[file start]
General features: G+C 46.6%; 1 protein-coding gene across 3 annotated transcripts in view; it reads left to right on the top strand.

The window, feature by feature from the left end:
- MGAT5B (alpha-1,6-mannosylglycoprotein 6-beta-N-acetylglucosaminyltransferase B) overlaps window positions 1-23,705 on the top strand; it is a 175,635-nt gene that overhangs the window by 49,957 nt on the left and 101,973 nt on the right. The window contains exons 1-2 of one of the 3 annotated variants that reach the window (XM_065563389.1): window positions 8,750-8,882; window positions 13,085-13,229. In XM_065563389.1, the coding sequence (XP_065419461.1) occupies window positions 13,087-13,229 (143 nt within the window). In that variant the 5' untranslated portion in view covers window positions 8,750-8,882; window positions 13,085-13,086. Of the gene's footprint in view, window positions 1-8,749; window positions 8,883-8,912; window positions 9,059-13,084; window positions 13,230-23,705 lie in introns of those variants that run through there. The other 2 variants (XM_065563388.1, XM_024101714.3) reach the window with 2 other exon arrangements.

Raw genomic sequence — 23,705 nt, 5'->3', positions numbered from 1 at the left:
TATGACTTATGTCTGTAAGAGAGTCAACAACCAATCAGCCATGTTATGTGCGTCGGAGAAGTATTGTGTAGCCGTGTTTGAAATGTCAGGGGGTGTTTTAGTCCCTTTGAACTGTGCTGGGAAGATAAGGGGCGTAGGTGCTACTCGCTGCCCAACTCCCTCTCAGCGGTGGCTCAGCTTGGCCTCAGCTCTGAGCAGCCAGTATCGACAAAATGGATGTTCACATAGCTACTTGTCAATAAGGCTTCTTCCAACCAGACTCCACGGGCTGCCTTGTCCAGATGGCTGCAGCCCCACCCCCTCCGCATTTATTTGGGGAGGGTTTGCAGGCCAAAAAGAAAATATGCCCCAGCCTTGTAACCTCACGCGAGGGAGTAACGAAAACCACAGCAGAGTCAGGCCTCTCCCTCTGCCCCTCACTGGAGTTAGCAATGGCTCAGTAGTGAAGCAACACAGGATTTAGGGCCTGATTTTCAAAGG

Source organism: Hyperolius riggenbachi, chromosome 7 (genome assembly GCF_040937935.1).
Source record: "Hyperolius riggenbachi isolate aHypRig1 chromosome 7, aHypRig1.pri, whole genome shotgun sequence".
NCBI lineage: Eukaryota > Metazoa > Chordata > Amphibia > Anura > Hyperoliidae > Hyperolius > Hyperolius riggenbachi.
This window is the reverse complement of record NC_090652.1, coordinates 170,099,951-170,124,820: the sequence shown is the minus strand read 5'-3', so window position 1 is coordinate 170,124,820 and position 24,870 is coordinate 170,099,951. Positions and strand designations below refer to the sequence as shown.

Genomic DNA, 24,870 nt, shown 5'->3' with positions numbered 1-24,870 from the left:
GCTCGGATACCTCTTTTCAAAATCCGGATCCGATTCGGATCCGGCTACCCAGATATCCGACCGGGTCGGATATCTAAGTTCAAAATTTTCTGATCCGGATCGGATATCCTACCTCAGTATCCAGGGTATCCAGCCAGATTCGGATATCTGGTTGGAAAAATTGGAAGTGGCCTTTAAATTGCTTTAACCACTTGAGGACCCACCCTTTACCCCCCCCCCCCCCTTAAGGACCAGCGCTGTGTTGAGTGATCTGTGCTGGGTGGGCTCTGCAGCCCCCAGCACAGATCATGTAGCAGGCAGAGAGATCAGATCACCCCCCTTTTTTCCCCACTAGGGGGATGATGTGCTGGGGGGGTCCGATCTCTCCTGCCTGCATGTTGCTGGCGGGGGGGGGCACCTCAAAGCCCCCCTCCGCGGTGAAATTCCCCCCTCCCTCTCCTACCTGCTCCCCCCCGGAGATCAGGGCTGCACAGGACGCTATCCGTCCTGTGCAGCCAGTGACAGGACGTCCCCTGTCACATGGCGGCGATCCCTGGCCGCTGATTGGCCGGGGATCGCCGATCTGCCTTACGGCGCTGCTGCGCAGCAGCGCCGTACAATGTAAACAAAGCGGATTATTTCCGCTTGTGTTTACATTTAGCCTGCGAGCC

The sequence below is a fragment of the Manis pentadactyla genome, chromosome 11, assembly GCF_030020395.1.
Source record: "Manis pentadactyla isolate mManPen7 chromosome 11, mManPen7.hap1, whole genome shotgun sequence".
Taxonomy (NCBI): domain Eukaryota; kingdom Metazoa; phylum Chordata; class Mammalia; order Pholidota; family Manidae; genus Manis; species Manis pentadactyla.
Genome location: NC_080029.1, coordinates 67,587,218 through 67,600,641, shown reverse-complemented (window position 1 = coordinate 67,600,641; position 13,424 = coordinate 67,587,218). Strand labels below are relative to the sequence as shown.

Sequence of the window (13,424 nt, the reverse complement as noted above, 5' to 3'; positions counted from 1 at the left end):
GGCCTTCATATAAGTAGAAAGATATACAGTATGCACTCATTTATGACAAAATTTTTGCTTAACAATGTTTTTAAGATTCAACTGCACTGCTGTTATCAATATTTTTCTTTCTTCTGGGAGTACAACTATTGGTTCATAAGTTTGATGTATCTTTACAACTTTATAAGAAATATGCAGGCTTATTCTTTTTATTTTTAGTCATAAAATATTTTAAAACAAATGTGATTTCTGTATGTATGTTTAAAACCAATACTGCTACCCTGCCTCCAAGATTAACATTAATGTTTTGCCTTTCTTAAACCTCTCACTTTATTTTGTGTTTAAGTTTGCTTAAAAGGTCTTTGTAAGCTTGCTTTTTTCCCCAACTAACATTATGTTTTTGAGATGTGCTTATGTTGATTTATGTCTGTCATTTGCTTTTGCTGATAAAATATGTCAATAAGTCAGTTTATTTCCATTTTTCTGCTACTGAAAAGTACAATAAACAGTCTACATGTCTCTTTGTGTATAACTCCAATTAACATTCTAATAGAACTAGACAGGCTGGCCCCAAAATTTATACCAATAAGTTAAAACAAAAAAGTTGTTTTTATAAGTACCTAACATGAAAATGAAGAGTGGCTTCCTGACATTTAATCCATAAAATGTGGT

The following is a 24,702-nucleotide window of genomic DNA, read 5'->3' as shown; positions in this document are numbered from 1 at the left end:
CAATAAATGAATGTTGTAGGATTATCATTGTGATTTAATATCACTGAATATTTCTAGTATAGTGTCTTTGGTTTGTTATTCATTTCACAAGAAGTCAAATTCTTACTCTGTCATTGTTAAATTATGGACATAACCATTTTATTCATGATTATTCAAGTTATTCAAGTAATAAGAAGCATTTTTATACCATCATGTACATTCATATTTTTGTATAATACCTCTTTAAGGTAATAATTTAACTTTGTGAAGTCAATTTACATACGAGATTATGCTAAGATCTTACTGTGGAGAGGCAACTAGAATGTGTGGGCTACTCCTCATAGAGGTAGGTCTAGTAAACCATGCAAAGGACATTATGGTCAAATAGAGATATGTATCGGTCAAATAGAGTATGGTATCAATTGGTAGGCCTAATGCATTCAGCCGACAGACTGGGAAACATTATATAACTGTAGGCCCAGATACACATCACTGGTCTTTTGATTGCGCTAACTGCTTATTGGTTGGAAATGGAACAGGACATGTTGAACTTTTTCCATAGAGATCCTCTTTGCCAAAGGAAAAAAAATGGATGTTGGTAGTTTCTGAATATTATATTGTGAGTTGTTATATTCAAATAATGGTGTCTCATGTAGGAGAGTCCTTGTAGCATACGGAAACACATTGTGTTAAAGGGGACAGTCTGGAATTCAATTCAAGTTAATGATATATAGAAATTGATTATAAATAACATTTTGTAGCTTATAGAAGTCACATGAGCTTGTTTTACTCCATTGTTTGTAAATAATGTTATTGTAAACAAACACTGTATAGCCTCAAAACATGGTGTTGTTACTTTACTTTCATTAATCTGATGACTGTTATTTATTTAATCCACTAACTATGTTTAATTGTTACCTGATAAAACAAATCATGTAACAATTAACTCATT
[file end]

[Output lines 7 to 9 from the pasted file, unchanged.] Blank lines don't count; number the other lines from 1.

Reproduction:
Source record: "Hyperolius riggenbachi isolate aHypRig1 chromosome 7, aHypRig1.pri, whole genome shotgun sequence".
NCBI lineage: Eukaryota > Metazoa > Chordata > Amphibia > Anura > Hyperoliidae > Hyperolius > Hyperolius riggenbachi.
This window is the reverse complement of record NC_090652.1, coordinates 170,099,951-170,124,820: the sequence shown is the minus strand read 5'-3', so window position 1 is coordinate 170,124,820 and position 24,870 is coordinate 170,099,951. Positions and strand designations below refer to the sequence as shown.